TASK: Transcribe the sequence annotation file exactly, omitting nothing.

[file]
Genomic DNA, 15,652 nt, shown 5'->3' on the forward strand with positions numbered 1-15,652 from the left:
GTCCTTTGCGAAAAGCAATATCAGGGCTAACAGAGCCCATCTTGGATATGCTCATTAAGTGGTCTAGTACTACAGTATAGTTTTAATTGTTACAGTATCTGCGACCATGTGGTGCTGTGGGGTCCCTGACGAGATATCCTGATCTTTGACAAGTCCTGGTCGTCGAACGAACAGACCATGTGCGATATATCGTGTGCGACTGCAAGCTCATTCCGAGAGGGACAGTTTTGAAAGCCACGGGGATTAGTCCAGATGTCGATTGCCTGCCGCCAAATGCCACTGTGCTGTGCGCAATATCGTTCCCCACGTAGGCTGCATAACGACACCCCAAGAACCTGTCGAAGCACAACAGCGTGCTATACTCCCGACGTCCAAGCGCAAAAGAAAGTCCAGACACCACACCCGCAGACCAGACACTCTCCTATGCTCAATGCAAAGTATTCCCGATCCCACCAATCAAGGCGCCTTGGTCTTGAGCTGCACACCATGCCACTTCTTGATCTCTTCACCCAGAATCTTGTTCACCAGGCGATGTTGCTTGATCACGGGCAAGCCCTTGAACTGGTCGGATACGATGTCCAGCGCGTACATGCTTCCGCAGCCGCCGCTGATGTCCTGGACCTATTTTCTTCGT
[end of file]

Genomic DNA, 15,652 nt, shown 5'->3' on the forward strand with positions numbered 1-15,652 from the left:
GTCCTTTGCGAAAAGCAATATCAGGGCTAACAGAGCCCATCTTGGATATGCTCATTAAGTGGTCTAGTACTACAGTATAGTTTTAATTGTTACAGTATCTGCGACCATGTGGTGCTGTGGGGTCCCTGACGAGATATCCTGATCTTTGACAAGTCCTGGTCGTCGAACGAACAGACCATGTGCGATATATCGTGTGCGACTGCAAGCTCATTCCGAGAGGGACAGTTTTGAAAGCCACGGGGATTAGTCCAGATGTCGATTGCCTGCCGCCAAATGCCACTGTGCTGTGCGCAATATCGTTCCCCACGTAGGCTGCATAACGACACCCCAAGAACCTGTCGAAGCACAACAGCGTGCTATACTCCCGACGTCCAAGCGCAAAAGAAAGTCCAGACACCACACCCGCAGACCAGACACTCTCCTATGCTCAATGCAAAGTATTCCCGATCCCACCAATCAAGGCGCCTTGGTCTTGAGCTGCACACCATGCCACTTCTTGATCTCTTCACCCAGAATCTTGTTCACCAGGCGATGTTGCTTGATCACGGGCAAGCCCTTGAACTGGTCGGATACGATGTCCAGCGCGTACATGCTTCCGCAGCCGCCGCTGATGTCCTGGACCTATTTTCTTCGT